Support Us
Follow Us

New York City’s Little-Known Seahorse

Meet one of Manhattan’s most surprising urban inhabitants.

When you think of a seahorse, you probably imagine a beautiful yellow seahorse swimming in bright blue tropical waters. Or maybe you think of a lumpy pink, miniature seahorse that blends right into the coral around it.

You probably don’t think of a small, dung-brown-colored seahorse swimming in muddy waters. But don’t knock the drab little northern seahorse, especially if you’re in New York. Because this drab little fellow is probably swimming in waters near you.


Photo Credit: Flickr, MattSullivan Photo Credit: Flickr, MattSullivan


One of New York’s most surprising urban inhabitants, the northern lined seahorse lives in New York Harbor and other local waters. The northern seahorse only grows to around 5 or 6 inches long and has a hard, ridged and bony body that makes it particularly unpalatable to would-be predators. They especially love the pillars and seagrass underneath the Brooklyn Bridge. With plenty to grab onto, it’s actually a perfect habitat for seahorses.


Living in New York is not easy for people. And it’s even harder for seahorses. The harbors are among the most polluted, filled with trash and chemical spills that endanger the seahorses’ habitat and ability to find food. These little guys are also caught as bycatch far too often, their tails tangled in the web of commercial fishing nets.


Photo Credit: Flickr, NOAA Photo Library Photo Credit: Flickr, NOAA Photo Library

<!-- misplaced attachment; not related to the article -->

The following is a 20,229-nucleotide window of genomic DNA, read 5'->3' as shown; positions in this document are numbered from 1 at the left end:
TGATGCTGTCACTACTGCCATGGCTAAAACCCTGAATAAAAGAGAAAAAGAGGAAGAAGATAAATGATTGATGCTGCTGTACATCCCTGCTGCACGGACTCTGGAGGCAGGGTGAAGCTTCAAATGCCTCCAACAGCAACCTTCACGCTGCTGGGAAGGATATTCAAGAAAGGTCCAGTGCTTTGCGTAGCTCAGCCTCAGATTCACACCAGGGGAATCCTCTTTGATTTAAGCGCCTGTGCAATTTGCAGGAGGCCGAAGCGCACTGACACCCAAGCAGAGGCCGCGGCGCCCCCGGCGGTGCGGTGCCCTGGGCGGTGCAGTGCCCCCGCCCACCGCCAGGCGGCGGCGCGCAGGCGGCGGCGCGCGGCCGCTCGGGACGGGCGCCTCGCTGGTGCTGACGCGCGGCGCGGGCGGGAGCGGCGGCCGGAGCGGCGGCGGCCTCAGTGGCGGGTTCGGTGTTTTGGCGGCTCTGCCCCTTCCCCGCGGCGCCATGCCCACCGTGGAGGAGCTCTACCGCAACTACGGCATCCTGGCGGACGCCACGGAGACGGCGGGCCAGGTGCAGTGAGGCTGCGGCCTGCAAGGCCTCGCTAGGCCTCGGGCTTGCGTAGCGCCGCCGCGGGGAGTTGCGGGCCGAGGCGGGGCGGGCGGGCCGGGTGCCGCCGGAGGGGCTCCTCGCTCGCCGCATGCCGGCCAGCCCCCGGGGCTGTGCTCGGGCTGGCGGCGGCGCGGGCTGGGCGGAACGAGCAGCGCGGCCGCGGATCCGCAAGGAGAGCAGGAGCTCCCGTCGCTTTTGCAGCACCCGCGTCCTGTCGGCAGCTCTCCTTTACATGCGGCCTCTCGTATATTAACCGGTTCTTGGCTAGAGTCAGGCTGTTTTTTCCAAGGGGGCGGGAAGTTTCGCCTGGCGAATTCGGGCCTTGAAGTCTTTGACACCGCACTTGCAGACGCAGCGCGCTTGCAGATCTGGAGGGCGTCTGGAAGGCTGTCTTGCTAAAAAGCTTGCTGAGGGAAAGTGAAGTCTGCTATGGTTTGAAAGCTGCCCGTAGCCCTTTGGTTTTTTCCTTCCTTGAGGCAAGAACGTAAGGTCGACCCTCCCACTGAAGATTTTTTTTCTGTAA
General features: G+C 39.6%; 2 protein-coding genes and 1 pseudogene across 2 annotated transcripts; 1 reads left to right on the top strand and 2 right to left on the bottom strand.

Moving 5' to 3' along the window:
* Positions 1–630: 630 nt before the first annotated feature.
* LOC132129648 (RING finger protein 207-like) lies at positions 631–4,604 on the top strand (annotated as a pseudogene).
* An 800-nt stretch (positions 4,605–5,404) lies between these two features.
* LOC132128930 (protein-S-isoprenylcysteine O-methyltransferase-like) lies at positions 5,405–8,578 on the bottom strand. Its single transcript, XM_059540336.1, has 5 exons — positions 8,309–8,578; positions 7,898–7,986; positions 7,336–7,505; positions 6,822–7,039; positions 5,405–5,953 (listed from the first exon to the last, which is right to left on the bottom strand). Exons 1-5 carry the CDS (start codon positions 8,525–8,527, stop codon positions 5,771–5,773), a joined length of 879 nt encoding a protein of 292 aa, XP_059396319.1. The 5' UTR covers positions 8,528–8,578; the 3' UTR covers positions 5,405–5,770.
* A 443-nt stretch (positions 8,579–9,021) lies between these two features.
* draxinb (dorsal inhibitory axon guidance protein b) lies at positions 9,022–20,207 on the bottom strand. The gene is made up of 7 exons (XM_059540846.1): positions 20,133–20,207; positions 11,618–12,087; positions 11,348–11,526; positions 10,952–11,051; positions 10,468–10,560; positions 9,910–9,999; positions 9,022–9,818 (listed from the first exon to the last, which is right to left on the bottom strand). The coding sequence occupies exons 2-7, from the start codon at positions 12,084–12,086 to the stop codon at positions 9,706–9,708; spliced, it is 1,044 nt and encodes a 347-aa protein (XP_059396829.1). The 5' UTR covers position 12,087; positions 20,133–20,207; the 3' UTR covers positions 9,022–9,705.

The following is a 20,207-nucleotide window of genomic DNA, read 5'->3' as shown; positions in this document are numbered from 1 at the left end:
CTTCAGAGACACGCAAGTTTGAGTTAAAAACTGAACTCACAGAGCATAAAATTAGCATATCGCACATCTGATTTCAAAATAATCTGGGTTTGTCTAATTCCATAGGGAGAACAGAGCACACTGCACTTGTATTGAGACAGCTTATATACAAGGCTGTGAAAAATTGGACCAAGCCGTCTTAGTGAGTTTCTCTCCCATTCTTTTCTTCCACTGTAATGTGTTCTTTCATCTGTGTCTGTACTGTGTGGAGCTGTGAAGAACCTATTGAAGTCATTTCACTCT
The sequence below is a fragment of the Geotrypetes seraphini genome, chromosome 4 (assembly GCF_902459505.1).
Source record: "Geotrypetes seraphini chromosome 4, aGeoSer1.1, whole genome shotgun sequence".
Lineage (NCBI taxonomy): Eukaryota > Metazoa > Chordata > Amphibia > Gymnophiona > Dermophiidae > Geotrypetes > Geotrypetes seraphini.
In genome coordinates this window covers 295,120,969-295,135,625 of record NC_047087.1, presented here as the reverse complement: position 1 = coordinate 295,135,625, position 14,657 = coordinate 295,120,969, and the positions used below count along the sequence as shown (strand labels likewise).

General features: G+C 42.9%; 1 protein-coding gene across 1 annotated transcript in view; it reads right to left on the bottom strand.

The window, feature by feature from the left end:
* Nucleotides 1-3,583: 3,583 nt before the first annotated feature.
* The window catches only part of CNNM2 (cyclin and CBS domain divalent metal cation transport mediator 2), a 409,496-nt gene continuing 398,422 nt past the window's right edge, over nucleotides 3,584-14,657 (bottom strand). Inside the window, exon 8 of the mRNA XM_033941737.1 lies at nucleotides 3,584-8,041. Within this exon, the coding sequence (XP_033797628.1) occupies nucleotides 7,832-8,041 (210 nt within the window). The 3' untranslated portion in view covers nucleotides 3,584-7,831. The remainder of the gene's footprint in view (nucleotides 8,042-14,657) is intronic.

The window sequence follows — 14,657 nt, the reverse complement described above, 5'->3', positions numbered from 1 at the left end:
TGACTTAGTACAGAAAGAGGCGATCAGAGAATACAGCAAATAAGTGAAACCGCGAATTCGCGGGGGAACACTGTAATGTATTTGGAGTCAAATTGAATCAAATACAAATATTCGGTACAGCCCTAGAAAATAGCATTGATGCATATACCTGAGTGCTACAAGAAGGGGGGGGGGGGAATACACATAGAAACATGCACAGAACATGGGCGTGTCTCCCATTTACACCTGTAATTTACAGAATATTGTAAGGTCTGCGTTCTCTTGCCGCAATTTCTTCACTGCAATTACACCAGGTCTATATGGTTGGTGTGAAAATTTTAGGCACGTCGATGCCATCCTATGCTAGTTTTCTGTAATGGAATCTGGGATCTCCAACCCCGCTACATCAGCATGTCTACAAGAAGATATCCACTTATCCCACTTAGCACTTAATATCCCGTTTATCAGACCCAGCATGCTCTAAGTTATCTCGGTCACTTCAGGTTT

Like chameleons and geckos, the northern lined seahorse does have one special defense: It can change color to mimic its surroundings. Northern lined seahorses can color-shift to bright orange, red or yellow, as well as black, brown and ash gray. They’re mostly found in a dull gray-brown — which is only what you would expect from a big-city fish. It’s perfect camouflage in muggy Manhattan waters.




Though you might not see the northern seahorse in New York, it’s definitely there. But you can do your part to ensure its continued survival by cleaning local waters and throwing away or recycling any trash you might see on the beach. Or else New York’s shores will befall a similar, grubby fate as its sidewalks, and the northern seahorse will be be pushed out from its home of many, many generations.


Learn about how you can help vulnerable marine animals by signing up with Oceana.


Show Comments ()

The Narluga Is a Real Thing: Part Beluga, Part Narwhal

It's not just a fun word to say.

Keep Reading Show less

Sign Up For Our Newsletter Subscribe Shark

Sign Up For Our Newsletter Subscribe Shark